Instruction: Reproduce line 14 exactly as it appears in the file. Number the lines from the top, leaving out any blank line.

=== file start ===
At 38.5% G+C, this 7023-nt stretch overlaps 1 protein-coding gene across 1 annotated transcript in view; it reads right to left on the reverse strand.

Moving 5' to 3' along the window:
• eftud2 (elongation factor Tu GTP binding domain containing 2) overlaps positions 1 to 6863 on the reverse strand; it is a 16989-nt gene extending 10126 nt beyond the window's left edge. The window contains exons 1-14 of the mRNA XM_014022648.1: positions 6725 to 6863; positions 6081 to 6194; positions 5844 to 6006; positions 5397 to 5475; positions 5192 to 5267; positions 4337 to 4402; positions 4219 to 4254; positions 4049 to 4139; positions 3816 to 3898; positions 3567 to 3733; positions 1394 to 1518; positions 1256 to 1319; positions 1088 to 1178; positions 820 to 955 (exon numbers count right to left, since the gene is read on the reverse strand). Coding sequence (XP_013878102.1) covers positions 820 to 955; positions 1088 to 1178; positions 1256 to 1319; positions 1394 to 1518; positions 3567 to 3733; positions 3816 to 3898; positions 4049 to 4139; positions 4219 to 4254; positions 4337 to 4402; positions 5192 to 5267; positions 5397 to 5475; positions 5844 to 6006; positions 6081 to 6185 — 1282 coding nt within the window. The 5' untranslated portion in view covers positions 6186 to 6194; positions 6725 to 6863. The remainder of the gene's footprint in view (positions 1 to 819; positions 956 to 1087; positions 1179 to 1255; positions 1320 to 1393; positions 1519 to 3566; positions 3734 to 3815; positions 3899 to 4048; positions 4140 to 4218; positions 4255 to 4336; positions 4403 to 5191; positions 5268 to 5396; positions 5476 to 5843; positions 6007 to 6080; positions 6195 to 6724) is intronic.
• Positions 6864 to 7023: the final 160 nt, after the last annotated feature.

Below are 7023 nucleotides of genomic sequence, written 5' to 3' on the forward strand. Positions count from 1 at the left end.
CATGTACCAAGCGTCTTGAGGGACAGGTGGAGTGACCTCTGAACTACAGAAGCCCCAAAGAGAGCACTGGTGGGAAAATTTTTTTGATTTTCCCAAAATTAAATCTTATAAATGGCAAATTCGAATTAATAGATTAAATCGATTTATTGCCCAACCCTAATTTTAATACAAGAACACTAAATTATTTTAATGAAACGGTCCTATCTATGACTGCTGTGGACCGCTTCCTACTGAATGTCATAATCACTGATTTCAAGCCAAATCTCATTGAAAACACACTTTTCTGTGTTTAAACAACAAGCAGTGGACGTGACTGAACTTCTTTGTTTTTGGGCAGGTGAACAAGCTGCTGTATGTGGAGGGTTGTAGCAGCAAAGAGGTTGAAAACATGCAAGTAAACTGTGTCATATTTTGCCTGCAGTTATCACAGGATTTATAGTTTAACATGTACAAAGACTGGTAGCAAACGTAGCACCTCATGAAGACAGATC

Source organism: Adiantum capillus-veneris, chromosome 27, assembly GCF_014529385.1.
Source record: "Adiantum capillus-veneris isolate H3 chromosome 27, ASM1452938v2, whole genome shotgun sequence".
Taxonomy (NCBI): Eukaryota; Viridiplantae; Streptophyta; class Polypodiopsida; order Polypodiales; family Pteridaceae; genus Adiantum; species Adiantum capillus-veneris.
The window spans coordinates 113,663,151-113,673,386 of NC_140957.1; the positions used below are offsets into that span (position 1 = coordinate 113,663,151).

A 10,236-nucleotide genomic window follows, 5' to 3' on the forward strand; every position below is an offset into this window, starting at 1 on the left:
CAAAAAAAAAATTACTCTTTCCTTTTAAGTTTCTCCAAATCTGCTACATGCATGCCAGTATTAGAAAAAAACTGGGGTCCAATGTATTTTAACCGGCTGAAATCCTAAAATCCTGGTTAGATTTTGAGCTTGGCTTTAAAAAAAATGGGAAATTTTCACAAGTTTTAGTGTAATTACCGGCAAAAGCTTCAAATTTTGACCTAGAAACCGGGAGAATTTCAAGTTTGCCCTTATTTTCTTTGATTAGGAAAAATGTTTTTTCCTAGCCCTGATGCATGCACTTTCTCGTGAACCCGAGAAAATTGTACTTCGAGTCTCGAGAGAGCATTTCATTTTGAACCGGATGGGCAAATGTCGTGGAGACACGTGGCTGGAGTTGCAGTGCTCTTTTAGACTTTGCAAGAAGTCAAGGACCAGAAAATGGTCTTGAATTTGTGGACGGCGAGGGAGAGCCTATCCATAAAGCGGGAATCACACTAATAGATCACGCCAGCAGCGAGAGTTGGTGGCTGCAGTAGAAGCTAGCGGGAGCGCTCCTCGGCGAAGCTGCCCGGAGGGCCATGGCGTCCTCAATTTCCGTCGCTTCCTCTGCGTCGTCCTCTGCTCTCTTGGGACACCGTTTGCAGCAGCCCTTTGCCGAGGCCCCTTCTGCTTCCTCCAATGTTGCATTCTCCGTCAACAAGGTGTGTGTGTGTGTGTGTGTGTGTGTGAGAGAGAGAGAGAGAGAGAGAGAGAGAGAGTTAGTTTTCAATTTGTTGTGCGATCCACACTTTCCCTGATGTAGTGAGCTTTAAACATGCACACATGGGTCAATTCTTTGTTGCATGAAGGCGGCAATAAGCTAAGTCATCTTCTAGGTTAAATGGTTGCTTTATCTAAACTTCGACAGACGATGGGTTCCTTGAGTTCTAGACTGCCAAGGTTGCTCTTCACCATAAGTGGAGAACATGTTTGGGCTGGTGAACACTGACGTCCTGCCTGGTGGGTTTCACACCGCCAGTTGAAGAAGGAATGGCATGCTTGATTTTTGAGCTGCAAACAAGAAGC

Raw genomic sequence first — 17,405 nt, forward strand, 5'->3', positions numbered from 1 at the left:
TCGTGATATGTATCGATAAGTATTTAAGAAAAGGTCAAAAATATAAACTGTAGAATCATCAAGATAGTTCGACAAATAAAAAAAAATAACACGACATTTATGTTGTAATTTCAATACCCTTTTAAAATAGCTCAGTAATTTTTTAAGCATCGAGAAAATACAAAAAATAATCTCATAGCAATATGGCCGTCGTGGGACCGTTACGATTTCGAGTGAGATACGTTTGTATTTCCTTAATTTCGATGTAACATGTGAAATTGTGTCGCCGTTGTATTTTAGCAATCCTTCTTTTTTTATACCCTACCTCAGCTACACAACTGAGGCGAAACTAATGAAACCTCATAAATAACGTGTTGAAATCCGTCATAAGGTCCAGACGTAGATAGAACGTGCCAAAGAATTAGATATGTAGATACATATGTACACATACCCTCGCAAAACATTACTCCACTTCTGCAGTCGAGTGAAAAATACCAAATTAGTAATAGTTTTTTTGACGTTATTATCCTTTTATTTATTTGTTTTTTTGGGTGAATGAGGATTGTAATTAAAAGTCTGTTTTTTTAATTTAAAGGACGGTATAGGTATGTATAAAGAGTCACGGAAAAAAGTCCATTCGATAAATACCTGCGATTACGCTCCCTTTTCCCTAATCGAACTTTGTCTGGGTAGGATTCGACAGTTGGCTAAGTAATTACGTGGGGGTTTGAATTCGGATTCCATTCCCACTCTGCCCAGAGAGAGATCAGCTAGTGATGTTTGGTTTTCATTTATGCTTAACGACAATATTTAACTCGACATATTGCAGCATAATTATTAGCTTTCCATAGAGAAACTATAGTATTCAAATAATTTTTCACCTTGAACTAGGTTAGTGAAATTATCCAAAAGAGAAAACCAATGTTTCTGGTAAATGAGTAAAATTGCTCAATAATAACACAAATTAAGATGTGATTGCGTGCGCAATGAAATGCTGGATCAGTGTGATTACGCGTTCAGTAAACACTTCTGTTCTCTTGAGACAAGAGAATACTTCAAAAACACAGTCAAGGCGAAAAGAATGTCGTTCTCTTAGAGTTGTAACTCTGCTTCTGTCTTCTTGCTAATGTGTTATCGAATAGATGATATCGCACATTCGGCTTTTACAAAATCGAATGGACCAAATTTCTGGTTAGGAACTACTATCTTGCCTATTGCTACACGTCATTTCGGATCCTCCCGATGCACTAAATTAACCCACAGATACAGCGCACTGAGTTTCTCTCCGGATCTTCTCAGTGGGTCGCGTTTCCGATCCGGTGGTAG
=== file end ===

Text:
TCGTGATATGTATCGATAAGTATTTAAGAAAAGGTCAAAAATATAAACTGTAGAATCATCAAGATAGTTCGACAAATAAAAAAAAATAACACGACATTTATGTTGTAATTTCAATACCCTTTTAAAATAGCTCAGTAATTTTTTAAGCATCGAGAAAATACAAAAAATAATCTCATAGCAATATGGCCGTCGTGGGACCGTTACGATTTCGAGTGAGATACGTTTGTATTTCCTTAATTTCGATGTAACATGTGAAATTGTGTCGCCGTTGTATTTTAGCAATCCTTCTTTTTTTATACCCTACCTCAGCTACACAACTGAGGCGAAACTAATGAAACCTCATAAATAACGTGTTGAAATCCGTCATAAGGTCCAGACGTAGATAGAACGTGCCAAAGAATTAGATATGTAGATACATATGTACACATACCCTCGCAAAACATTACTCCACTTCTGCAGTCGAGTGAAAAATACCAAATTAGTAATAGTTTTTTTGACGTTATTATCCTTTTATTTATTTGTTTTTTTGGGTGAATGAGGATTGTAATTAAAAGTCTGTTTTTTTAATTTAAAGGACGGTATAGGTATGTATAAAGAGTCACGGAAAAAAGTCCATTCGATAAATACCTGCGATTACGCTCCCTTTTCCCTAATCGAACTTTGTCTGGGTAGGATTCGACAGTTGGCTAAGTAATTACGTGGGGGTTTGAATTCGGATTCCATTCCCACTCTGCCCAGAGAGAGATCAGCTAGTGATGTTTGGTTTTCATTTATGCTTAACGACAATATTTAACTCGACATATTGCAGCATAATTATTAGCTTTCCATAGAGAAACTATAGTATTCAAATAATTTTTCACCTTGAACTAGGTTAGTGAAATTATCCAAAAGAGAAAACCAATGTTTCTGGTAAATGAGTAAAATTGCTCAATAATAACACAAATTAAGATGTGATTGCGTGCGCAATGAAATGCTGGATCAGTGTGATTACGCGTTCAGTAAACACTTCTGTTCTCTTGAGACAAGAGAATACTTCAAAAACACAGTCAAGGCGAAAAGAATGTCGTTCTCTTAGAGTTGTAACTCTGCTTCTGTCTTCTTGCTAATGTGTTATCGAATAGATGATATCGCACATTCGGCTTTTACAAAATCGAATGGACCAAATTTCTGGTTAGGAACTACTATCTTGCCTATTGCTACACGTCATTTCGGATCCTCCCGATGCACTAAATTAACCCACAGATACAGCGCACTGAGTTTCTCTCCGGATCTTCTCAGTGGGTCGCGTTTCCGATCCGGTGGTAG